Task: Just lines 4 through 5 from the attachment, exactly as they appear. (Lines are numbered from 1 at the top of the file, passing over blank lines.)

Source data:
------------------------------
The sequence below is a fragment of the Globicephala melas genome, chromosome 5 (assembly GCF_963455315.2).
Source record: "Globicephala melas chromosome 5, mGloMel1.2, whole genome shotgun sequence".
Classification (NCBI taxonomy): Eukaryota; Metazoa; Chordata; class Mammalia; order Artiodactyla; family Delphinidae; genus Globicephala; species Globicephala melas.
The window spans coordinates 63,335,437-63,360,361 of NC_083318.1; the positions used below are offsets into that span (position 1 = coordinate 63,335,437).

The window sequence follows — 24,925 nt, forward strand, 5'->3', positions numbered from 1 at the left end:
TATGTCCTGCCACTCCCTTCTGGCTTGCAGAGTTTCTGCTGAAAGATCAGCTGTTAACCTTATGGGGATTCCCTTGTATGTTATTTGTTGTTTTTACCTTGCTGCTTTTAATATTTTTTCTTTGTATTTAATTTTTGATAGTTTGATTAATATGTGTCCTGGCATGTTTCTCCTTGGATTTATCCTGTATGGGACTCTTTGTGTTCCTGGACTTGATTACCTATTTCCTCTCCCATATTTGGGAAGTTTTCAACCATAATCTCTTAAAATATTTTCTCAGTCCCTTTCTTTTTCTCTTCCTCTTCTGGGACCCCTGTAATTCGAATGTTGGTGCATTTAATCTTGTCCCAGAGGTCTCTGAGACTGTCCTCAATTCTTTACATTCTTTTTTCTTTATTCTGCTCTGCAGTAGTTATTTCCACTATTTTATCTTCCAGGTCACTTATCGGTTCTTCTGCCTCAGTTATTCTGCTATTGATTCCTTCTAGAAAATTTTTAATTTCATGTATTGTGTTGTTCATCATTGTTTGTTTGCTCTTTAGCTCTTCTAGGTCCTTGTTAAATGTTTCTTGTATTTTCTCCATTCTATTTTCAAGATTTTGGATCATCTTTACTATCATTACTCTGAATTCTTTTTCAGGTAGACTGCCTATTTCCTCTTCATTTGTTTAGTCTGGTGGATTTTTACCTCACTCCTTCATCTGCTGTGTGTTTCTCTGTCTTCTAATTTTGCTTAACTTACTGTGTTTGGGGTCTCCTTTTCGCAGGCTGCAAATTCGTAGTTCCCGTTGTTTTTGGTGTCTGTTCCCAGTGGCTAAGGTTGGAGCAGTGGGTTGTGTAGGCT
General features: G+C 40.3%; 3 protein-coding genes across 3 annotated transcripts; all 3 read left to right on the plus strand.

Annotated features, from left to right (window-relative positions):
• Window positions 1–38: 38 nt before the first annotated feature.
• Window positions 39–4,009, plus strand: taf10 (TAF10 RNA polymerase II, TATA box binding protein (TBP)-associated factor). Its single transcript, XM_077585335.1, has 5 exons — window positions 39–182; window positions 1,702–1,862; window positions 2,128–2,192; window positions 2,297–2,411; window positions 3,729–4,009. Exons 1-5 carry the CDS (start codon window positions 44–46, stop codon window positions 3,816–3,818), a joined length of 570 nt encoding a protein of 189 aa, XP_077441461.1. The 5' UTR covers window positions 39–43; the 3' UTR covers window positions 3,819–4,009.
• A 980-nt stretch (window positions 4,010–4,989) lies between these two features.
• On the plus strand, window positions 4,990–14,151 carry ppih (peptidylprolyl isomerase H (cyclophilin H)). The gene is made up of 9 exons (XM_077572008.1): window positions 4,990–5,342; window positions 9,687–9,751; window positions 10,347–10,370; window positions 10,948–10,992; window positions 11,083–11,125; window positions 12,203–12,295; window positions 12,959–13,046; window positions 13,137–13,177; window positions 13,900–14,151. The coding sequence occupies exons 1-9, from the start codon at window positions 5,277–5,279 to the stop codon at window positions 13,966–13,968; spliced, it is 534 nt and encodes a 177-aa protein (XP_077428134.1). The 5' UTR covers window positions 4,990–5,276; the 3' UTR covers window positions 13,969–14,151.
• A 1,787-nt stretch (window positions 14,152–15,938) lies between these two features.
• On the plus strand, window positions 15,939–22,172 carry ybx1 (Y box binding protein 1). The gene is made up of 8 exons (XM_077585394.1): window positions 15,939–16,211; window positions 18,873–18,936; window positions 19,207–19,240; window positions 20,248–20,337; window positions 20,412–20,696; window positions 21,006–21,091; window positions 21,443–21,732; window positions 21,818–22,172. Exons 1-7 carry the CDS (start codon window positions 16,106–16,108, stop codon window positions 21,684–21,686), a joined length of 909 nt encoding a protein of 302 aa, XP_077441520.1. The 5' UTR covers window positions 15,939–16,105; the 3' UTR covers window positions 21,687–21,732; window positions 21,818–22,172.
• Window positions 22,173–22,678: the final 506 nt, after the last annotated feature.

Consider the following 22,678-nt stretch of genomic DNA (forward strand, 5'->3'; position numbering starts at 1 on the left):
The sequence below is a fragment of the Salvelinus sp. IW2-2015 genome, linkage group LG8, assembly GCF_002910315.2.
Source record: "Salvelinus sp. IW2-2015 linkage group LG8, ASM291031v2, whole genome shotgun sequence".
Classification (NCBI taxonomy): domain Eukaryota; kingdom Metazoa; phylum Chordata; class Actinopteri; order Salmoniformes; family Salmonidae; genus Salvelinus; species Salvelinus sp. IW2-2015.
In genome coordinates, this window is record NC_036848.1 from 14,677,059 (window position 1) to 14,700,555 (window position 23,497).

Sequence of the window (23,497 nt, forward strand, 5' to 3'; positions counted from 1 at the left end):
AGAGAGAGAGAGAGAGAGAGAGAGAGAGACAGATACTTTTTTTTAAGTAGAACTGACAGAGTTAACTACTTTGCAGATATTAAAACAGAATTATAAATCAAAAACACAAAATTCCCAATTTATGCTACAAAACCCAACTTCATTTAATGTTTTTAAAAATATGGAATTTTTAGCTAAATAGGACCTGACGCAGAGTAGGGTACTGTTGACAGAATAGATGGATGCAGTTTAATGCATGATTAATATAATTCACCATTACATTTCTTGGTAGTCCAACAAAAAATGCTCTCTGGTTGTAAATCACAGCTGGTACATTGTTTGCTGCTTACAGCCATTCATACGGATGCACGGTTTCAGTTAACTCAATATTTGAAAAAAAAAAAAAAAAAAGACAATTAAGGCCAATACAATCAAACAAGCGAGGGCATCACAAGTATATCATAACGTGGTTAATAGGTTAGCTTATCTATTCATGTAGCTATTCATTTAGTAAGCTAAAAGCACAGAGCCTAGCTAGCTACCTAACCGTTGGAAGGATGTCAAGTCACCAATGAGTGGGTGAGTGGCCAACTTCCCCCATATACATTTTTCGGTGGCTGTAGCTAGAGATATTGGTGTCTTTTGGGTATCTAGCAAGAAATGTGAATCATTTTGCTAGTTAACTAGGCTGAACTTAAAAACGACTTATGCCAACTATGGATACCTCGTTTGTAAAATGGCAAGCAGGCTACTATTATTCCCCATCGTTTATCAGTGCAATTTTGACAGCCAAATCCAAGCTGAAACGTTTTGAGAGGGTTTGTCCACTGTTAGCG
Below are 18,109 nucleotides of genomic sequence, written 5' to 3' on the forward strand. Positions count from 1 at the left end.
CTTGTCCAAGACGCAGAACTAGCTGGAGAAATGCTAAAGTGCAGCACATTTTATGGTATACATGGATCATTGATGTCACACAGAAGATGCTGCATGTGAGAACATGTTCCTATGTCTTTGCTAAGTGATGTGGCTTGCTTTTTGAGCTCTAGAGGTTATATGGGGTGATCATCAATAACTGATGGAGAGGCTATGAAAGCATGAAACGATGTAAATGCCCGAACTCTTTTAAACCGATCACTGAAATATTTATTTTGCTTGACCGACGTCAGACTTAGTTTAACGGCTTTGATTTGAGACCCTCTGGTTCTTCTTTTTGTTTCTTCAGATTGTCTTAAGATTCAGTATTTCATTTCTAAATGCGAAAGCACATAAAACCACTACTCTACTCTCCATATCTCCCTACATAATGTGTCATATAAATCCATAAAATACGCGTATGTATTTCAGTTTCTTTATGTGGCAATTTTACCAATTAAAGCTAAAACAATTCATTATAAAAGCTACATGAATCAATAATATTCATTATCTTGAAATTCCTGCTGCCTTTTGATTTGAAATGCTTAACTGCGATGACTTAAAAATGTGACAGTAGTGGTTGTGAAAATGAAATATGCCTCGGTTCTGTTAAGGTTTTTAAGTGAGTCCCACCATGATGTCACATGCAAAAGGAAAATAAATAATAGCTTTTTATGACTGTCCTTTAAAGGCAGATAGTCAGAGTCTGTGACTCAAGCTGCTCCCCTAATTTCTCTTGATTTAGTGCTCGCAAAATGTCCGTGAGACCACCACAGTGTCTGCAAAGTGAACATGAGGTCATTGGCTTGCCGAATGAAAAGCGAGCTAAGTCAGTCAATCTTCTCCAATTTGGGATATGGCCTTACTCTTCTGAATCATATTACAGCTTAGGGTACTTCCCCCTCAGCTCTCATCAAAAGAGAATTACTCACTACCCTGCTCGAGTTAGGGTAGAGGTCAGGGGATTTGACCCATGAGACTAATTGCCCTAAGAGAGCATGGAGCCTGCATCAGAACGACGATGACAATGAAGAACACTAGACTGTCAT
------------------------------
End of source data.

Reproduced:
The window spans coordinates 63,335,437-63,360,361 of NC_083318.1; the positions used below are offsets into that span (position 1 = coordinate 63,335,437).

The window sequence follows — 24,925 nt, forward strand, 5'->3', positions numbered from 1 at the left end: